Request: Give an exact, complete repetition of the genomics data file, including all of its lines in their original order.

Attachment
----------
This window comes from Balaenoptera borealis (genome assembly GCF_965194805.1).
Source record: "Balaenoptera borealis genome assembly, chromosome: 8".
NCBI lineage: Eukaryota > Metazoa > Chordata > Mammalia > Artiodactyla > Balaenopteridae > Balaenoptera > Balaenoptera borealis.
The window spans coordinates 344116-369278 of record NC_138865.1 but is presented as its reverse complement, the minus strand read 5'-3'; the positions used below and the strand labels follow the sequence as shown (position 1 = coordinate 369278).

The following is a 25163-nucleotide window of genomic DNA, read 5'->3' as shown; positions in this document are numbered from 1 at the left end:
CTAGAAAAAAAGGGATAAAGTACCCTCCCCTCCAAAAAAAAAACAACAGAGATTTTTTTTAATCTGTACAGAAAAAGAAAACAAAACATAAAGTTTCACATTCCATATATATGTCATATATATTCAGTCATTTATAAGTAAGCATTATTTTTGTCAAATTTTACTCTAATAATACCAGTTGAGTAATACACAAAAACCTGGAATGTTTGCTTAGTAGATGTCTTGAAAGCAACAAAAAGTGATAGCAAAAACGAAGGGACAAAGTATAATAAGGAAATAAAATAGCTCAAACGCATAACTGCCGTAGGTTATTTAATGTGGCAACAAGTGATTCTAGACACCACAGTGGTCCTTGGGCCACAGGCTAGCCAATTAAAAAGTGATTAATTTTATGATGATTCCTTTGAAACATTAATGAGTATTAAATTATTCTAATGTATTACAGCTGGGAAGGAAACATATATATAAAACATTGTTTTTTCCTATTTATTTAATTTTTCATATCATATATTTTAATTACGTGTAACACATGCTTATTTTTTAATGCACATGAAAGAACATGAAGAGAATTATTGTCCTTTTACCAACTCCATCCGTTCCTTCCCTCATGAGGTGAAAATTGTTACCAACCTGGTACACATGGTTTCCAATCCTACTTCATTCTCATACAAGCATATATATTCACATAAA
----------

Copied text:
This window comes from Balaenoptera borealis (genome assembly GCF_965194805.1).
Source record: "Balaenoptera borealis genome assembly, chromosome: 8".
NCBI lineage: Eukaryota > Metazoa > Chordata > Mammalia > Artiodactyla > Balaenopteridae > Balaenoptera > Balaenoptera borealis.
The window spans coordinates 344116-369278 of record NC_138865.1 but is presented as its reverse complement, the minus strand read 5'-3'; the positions used below and the strand labels follow the sequence as shown (position 1 = coordinate 369278).

The following is a 25163-nucleotide window of genomic DNA, read 5'->3' as shown; positions in this document are numbered from 1 at the left end:
CTAGAAAAAAAGGGATAAAGTACCCTCCCCTCCAAAAAAAAAACAACAGAGATTTTTTTTAATCTGTACAGAAAAAGAAAACAAAACATAAAGTTTCACATTCCATATATATGTCATATATATTCAGTCATTTATAAGTAAGCATTATTTTTGTCAAATTTTACTCTAATAATACCAGTTGAGTAATACACAAAAACCTGGAATGTTTGCTTAGTAGATGTCTTGAAAGCAACAAAAAGTGATAGCAAAAACGAAGGGACAAAGTATAATAAGGAAATAAAATAGCTCAAACGCATAACTGCCGTAGGTTATTTAATGTGGCAACAAGTGATTCTAGACACCACAGTGGTCCTTGGGCCACAGGCTAGCCAATTAAAAAGTGATTAATTTTATGATGATTCCTTTGAAACATTAATGAGTATTAAATTATTCTAATGTATTACAGCTGGGAAGGAAACATATATATAAAACATTGTTTTTTCCTATTTATTTAATTTTTCATATCATATATTTTAATTACGTGTAACACATGCTTATTTTTTAATGCACATGAAAGAACATGAAGAGAATTATTGTCCTTTTACCAACTCCATCCGTTCCTTCCCTCATGAGGTGAAAATTGTTACCAACCTGGTACACATGGTTTCCAATCCTACTTCATTCTCATACAAGCATATATATTCACATAAA